Energy conference to kick off work next week

Energy conference to kick off work next week
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Lawmakers on a joint House and Senate committee will meet next week to begin crafting a compromise energy policy bill. 

Sens. Lisa MurkowskiLisa Ann MurkowskiThe Hill's Morning Report - Progressives, centrists clash in lively Democratic debate Senate braces for brawl over Trump's spy chief Congress kicks bipartisan energy innovation into higher gear MORE (R-Alaska) and Maria CantwellMaria Elaine CantwellNative American advocates question 2020 Democrats' commitment Hillicon Valley: Trump reportedly weighing executive action on alleged tech bias | WH to convene summit on online extremism | Federal agencies banned from buying Huawei equipment | Lawmakers jump start privacy talks Lawmakers jump-start talks on privacy bill MORE (D-Wash.), the ranking members of the committee, announced the meeting on Friday. Members will meet Thursday at 9:30 a.m. 

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The hearing will be the first gathering of the more than 40 House and Senate members chosen to write a compromise bill that will reform federal energy policy for the first time in a decade.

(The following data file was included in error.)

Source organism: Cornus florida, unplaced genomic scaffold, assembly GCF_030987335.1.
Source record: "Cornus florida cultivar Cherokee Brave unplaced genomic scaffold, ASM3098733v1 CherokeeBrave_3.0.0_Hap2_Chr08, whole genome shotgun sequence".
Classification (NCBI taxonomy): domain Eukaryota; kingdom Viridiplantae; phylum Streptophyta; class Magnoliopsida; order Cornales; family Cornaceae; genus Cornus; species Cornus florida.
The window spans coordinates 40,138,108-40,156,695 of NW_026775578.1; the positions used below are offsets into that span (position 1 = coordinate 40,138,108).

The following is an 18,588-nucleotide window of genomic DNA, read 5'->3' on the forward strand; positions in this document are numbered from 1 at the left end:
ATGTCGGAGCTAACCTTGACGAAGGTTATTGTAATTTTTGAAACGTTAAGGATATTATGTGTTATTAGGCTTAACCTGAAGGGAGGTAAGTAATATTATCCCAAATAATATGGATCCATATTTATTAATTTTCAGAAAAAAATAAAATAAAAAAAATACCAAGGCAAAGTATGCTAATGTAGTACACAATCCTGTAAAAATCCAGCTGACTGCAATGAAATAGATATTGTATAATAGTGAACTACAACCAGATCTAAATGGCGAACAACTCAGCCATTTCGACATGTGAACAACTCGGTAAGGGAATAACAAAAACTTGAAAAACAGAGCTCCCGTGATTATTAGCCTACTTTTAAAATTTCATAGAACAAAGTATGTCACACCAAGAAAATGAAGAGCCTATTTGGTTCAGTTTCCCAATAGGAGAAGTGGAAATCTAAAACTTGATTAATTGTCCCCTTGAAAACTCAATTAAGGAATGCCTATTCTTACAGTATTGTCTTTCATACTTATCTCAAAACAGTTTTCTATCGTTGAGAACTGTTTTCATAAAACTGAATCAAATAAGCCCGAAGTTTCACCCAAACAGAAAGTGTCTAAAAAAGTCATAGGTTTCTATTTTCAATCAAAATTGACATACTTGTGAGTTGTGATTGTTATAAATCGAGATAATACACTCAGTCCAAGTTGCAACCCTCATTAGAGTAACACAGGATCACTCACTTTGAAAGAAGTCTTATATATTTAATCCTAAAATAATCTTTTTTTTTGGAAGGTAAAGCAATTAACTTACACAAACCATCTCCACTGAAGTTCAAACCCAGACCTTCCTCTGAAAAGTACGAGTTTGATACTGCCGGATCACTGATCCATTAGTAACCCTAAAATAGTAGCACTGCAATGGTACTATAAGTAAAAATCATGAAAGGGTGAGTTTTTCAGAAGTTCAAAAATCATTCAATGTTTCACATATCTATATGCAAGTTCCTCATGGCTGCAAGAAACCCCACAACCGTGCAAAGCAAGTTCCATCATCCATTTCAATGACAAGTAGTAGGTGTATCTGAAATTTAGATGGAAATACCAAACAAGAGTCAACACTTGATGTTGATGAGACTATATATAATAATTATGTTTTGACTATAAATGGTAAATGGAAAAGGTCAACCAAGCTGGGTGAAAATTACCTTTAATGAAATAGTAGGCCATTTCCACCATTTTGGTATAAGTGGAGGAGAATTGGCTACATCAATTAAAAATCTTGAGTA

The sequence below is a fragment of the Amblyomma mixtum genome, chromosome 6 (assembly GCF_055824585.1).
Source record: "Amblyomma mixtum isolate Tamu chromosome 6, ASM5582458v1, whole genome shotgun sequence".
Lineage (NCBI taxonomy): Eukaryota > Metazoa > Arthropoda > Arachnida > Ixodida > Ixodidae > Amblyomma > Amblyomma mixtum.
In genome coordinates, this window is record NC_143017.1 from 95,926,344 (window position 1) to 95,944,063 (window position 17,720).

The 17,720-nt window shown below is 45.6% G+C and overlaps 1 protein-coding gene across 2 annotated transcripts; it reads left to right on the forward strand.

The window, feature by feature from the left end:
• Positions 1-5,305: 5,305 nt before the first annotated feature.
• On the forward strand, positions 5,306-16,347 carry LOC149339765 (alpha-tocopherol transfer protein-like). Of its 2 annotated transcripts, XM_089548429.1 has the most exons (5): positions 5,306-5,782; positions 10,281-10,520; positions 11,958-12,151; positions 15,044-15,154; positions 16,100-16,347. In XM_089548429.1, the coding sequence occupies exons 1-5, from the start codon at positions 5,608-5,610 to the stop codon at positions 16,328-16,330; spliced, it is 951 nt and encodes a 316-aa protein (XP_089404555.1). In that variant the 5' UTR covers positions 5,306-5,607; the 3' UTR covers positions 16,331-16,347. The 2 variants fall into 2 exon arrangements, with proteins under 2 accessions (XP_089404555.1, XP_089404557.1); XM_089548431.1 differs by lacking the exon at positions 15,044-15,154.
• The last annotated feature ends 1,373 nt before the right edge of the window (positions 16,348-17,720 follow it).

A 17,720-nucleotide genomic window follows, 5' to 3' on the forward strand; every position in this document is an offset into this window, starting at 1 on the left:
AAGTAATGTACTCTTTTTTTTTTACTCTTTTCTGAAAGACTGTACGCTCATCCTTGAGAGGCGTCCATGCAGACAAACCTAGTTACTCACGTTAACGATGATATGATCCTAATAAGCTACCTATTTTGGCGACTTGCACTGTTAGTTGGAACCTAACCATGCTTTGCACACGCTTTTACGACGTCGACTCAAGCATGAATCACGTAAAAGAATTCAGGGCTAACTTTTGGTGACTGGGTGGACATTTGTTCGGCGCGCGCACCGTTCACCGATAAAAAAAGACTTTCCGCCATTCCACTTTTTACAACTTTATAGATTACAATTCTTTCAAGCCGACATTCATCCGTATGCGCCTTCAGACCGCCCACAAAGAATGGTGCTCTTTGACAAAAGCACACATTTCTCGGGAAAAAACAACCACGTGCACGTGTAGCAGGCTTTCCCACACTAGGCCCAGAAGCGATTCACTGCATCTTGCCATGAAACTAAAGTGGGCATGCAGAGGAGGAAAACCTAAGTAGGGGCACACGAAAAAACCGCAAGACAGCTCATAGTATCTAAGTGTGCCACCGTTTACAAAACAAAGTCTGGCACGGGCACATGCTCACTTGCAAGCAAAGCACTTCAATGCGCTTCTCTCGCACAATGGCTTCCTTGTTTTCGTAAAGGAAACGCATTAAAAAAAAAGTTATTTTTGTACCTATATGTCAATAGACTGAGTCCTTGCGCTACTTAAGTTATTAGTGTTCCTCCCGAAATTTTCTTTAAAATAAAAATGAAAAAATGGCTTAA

Members hope to use the bill to expand exports of liquefied natural gas, renew a major conservation fund, expand energy efficiency programs and protect the electric grid from cyberattacks, among other things. 

The meeting comes with time dwindling on the congressional calendar. Members return to Washington after Labor Day for a four-week session before breaking again for more than a month ahead of November’s elections. 

Members have long hoped to pass an energy reform bill this year, though several key players, including Rep. Fred Upton (R-Mich.), the chairman of the House Energy and Commerce Committee, have predicted a final bill will not pass before the post-election lame duck session of Congress.

Top energy lawmakers have said they want to write a measure that will win President Obama’s signature, even if it means stripping out several GOP-favored provisions included in the House version of the bill. 

The Senate’s legislation secured broad bipartisan support last spring, and most members backed a motion to go to a conference committee on the legislation despite environmentalists' concerns over the bill.